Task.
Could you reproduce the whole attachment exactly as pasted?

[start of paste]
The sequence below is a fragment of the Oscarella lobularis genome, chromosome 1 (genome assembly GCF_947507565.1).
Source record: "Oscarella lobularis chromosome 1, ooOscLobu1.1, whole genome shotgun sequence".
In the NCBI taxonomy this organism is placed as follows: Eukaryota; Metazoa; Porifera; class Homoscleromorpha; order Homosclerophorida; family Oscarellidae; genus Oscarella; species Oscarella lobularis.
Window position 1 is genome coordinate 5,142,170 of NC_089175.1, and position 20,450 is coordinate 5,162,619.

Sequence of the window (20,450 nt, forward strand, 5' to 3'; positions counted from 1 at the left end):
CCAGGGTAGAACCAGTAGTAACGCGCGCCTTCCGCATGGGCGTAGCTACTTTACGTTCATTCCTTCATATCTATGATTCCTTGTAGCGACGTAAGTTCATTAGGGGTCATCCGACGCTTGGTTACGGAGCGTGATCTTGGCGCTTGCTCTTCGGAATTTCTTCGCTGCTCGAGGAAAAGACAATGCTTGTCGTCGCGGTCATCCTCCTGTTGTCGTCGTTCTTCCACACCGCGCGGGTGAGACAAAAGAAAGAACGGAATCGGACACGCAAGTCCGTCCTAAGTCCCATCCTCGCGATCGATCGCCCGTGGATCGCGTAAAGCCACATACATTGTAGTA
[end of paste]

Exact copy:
The sequence below is a fragment of the Oscarella lobularis genome, chromosome 1 (genome assembly GCF_947507565.1).
Source record: "Oscarella lobularis chromosome 1, ooOscLobu1.1, whole genome shotgun sequence".
In the NCBI taxonomy this organism is placed as follows: Eukaryota; Metazoa; Porifera; class Homoscleromorpha; order Homosclerophorida; family Oscarellidae; genus Oscarella; species Oscarella lobularis.
Window position 1 is genome coordinate 5,142,170 of NC_089175.1, and position 20,450 is coordinate 5,162,619.

Sequence of the window (20,450 nt, forward strand, 5' to 3'; positions counted from 1 at the left end):
CCAGGGTAGAACCAGTAGTAACGCGCGCCTTCCGCATGGGCGTAGCTACTTTACGTTCATTCCTTCATATCTATGATTCCTTGTAGCGACGTAAGTTCATTAGGGGTCATCCGACGCTTGGTTACGGAGCGTGATCTTGGCGCTTGCTCTTCGGAATTTCTTCGCTGCTCGAGGAAAAGACAATGCTTGTCGTCGCGGTCATCCTCCTGTTGTCGTCGTTCTTCCACACCGCGCGGGTGAGACAAAAGAAAGAACGGAATCGGACACGCAAGTCCGTCCTAAGTCCCATCCTCGCGATCGATCGCCCGTGGATCGCGTAAAGCCACATACATTGTAGTA